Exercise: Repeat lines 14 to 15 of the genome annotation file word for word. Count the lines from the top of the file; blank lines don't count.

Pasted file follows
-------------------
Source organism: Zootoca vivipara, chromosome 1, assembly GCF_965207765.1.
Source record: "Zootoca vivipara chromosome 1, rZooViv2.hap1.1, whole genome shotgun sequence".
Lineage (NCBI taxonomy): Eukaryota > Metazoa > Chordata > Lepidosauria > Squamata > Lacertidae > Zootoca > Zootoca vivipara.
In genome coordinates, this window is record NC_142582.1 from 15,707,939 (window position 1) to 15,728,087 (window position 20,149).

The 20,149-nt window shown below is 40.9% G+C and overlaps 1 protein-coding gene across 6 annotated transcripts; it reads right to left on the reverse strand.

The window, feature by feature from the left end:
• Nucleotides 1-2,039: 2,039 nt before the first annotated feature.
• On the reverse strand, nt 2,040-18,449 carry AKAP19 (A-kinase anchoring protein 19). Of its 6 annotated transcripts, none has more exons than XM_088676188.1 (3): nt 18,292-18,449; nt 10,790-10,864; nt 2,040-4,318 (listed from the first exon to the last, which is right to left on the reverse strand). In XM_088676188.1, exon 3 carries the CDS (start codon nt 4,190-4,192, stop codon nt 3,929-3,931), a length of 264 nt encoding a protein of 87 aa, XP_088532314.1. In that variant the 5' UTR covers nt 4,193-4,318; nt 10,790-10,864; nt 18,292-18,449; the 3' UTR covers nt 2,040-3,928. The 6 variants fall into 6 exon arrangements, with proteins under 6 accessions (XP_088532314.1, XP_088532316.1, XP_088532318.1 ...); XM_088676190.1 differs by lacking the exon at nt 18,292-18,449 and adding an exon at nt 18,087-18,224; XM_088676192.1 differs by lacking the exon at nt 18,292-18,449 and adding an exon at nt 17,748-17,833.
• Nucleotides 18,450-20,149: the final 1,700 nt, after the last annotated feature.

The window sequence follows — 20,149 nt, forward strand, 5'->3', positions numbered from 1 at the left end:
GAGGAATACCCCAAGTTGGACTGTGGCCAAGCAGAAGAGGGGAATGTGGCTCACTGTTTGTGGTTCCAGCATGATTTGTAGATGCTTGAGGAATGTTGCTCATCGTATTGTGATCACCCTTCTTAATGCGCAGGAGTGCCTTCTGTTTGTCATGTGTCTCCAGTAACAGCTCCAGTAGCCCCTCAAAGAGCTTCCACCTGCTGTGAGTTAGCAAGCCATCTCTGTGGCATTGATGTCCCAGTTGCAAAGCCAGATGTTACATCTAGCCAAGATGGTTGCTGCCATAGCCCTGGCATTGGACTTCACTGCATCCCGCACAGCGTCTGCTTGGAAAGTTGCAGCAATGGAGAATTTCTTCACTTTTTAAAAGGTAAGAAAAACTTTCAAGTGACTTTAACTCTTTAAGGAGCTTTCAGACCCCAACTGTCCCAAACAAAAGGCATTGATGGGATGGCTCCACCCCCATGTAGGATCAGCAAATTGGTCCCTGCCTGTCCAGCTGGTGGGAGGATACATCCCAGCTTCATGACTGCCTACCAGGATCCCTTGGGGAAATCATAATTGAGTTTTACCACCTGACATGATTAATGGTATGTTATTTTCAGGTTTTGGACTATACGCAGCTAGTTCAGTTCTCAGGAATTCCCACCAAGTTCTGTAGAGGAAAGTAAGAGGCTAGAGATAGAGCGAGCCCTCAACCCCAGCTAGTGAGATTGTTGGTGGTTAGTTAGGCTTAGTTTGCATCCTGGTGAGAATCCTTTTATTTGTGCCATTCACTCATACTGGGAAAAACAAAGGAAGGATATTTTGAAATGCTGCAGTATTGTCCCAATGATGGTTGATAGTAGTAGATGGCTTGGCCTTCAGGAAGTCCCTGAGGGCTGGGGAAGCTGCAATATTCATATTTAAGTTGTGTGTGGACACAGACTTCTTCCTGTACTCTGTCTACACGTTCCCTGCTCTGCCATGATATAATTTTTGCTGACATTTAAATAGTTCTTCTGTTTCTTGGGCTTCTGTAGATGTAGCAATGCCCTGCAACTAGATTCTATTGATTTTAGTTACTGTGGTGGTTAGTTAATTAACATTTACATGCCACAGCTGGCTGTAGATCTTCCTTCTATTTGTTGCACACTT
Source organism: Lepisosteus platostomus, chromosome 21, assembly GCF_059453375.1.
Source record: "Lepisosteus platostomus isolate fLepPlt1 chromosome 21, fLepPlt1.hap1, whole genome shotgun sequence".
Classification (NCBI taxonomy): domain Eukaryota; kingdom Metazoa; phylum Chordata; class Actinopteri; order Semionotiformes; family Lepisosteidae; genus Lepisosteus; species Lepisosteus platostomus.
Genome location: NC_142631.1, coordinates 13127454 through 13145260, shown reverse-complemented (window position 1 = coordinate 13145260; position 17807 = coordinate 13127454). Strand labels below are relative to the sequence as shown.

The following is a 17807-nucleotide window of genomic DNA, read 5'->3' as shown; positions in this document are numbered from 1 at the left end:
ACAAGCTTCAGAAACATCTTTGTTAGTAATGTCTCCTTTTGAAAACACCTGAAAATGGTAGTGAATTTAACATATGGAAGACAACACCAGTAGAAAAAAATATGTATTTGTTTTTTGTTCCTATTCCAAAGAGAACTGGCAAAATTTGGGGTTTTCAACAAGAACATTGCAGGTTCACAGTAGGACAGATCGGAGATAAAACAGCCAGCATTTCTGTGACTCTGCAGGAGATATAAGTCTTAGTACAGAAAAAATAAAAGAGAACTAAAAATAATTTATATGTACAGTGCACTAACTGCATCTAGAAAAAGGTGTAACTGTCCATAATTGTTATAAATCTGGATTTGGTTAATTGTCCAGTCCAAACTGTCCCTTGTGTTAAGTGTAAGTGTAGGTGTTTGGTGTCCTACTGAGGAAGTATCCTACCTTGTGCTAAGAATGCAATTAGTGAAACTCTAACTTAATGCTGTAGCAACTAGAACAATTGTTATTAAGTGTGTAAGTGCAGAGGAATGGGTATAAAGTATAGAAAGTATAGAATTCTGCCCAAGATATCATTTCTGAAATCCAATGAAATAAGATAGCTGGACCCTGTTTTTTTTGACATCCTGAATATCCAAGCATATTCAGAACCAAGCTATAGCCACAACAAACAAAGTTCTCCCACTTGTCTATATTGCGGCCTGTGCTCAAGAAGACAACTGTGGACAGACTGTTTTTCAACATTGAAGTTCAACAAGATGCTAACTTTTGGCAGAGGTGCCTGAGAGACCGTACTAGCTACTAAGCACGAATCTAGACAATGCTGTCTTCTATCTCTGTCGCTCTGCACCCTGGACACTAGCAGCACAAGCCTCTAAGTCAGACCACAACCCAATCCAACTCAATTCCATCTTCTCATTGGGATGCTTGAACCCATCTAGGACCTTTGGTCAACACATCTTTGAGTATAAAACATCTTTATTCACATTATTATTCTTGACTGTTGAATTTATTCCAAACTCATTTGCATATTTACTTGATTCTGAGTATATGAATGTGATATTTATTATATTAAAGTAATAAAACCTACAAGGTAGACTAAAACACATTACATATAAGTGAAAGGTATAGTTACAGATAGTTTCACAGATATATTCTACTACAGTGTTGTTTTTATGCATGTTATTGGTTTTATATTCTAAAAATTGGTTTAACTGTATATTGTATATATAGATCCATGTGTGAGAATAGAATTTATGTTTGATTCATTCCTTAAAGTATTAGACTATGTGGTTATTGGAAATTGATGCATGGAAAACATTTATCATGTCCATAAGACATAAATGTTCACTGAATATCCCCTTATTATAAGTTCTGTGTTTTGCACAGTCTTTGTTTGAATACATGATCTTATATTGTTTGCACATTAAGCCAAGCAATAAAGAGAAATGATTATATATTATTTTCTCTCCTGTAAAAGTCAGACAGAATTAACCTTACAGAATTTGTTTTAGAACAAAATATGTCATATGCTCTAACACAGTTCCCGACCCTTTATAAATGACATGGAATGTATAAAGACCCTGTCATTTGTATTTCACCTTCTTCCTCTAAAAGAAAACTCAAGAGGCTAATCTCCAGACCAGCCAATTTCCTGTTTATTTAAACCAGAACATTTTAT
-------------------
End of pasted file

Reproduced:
Classification (NCBI taxonomy): domain Eukaryota; kingdom Metazoa; phylum Chordata; class Actinopteri; order Semionotiformes; family Lepisosteidae; genus Lepisosteus; species Lepisosteus platostomus.
Genome location: NC_142631.1, coordinates 13127454 through 13145260, shown reverse-complemented (window position 1 = coordinate 13145260; position 17807 = coordinate 13127454). Strand labels below are relative to the sequence as shown.